“The case of the Costa Rican domestic workers perfectly illustrates the need to shift the debate beyond numbers to consider how inclusive and representative our political systems truly are – at all levels.
Whilst the advances made in women’s parliamentary representation worldwide is no doubt a cause for celebration we know full well that ‘bums on seats’ are not enough. Attention must increasingly turn to ensuring women parliamentarians reflect the diversity of societies in which they live and that their increased participation translates into actual influence.”
We invite our users to read the... Read more
Agnes Francesci Deputy of the Legislative Assembly of the Republic of Costa Rica
Interview with Ms Agnes Francesci, Deputy of the Legislative Assembly of the Republic of Costa Rica during the 128th session of the Inter-Parliamentary Union Assembly which took place March 22-27, 2013, in Quito, Ecuador. Read more
Costa Rican voters appear likely to elect Laura Chinchilla the country’s first female president, a protege of Nobel laureate Oscar Arias who holds a nearly 20-point lead over two male rivals ahead of Sunday’s balloting. Laura Chinchilla’s election would mark another political triumph in the storied career of outgoing President Arias, who has been regularly called on to put out Central America’s political fires. Laura Chinchilla was Arias’ vice president before launching her campaign.
For more information, please visit: Laura Chinchilla Costa Rica Read more
This Declaration, known as a pedagogic and debate work tool, is a proposal, in permanent construction, of the Declaration of Human Rights from a Gender Perspective, that integrates the progress related to human rights since 1948. It presents the following chapters:I. Rights of identity and citizenship.II. The right to peace and to a violence-free life.III. Sexual and reproductive rights.IV. Right to development.V. Environmental rights. Read more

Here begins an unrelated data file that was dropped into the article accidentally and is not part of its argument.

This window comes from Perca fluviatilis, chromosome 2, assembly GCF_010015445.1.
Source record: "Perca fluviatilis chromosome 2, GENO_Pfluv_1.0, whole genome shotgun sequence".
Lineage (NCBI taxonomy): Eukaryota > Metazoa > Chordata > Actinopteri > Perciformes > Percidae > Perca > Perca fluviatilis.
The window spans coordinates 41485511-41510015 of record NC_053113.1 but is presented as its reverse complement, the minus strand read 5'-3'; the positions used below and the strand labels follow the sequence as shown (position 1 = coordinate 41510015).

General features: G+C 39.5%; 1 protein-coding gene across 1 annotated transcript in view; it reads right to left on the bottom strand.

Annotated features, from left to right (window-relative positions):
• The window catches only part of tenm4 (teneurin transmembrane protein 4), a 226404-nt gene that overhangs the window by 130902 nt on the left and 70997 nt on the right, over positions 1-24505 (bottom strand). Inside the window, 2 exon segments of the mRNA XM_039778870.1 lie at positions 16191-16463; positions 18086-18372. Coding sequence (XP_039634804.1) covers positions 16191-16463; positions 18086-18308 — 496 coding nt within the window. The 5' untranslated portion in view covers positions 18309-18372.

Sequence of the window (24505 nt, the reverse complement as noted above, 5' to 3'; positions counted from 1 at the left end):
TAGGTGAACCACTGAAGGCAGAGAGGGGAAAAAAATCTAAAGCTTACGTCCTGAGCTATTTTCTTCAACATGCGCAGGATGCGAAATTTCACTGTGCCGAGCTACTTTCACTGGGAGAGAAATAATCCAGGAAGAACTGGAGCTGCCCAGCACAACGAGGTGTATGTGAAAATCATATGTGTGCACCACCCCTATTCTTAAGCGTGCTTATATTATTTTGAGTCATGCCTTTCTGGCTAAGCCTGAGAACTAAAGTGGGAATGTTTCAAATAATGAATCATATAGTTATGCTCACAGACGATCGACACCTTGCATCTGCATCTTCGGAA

This document analyzes the changes in Latin America and the relationship between democratic governance and the reform of gender inequality practices. It provides two sections that evaluate the concept of governance, and the reflection on the relationship between gender and institutions. It also emphasizes the work of the women’s movement to achieve the democratization of societies and the regulation of institutional frameworks based on gender parity. Read more
The likely victory of Michelle Bachelet in Chile’s presidential elections will strengthen women’s political power in Latin America, a region where while progressing, still sees millions of women as the victims of discrimination and violence.
Despite women’s success in top positions in politics, a Latin American woman with thirteen or more years of schooling still earns 37% less than men with the same education, according to the Economic Commission for Latin America (ECLA).
We invite our users to read the complete article published November 13 2013 Read more
The President is elected by popular vote to serve a 4-year term. In the Legislative Assembly (Asamblea Legislativa) 57 members are elected by direct popular vote to serve 4-year terms.Description of electoral system: * The President is elected by qualified majority to serve a 4-year term. * In the Legislative Assembly (Asamblea Legislativa) 57 members are elected through a closed-list proportional representation system to serve 4-year terms.****** There are seven constituencies corresponding to Costa Rica's provinces, and seats are apportioned to each in proportion to population. Seats... Read more
"In the game of politics, everyone thinks that they’re the best. So if you’ve got a reason to be there, you have to keep on progressing." -Epsy Campbell